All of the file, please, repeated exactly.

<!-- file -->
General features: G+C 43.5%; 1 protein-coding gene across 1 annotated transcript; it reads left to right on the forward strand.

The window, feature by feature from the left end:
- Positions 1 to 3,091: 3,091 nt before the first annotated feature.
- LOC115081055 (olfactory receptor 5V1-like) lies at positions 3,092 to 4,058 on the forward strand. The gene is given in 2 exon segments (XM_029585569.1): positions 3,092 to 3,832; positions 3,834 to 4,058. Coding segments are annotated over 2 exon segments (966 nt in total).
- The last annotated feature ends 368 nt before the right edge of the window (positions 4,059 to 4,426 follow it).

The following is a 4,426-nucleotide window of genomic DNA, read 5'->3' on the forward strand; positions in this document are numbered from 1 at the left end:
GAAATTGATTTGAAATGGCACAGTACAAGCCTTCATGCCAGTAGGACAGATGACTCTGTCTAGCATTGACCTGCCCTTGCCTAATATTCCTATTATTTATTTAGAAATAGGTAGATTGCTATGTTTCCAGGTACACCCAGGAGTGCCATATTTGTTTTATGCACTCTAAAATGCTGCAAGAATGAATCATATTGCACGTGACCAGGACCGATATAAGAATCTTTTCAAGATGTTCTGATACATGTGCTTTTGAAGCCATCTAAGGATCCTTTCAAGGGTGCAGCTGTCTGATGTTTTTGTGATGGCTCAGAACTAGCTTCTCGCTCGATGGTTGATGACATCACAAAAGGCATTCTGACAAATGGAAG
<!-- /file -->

General features: G+C 43.5%; 1 protein-coding gene across 1 annotated transcript; it reads left to right on the forward strand.

The window, feature by feature from the left end:
- Positions 1 to 3,091: 3,091 nt before the first annotated feature.
- LOC115081055 (olfactory receptor 5V1-like) lies at positions 3,092 to 4,058 on the forward strand. The gene is given in 2 exon segments (XM_029585569.1): positions 3,092 to 3,832; positions 3,834 to 4,058. Coding segments are annotated over 2 exon segments (966 nt in total).
- The last annotated feature ends 368 nt before the right edge of the window (positions 4,059 to 4,426 follow it).

The following is a 4,426-nucleotide window of genomic DNA, read 5'->3' on the forward strand; positions in this document are numbered from 1 at the left end:
GAAATTGATTTGAAATGGCACAGTACAAGCCTTCATGCCAGTAGGACAGATGACTCTGTCTAGCATTGACCTGCCCTTGCCTAATATTCCTATTATTTATTTAGAAATAGGTAGATTGCTATGTTTCCAGGTACACCCAGGAGTGCCATATTTGTTTTATGCACTCTAAAATGCTGCAAGAATGAATCATATTGCACGTGACCAGGACCGATATAAGAATCTTTTCAAGATGTTCTGATACATGTGCTTTTGAAGCCATCTAAGGATCCTTTCAAGGGTGCAGCTGTCTGATGTTTTTGTGATGGCTCAGAACTAGCTTCTCGCTCGATGGTTGATGACATCACAAAAGGCATTCTGACAAATGGAAG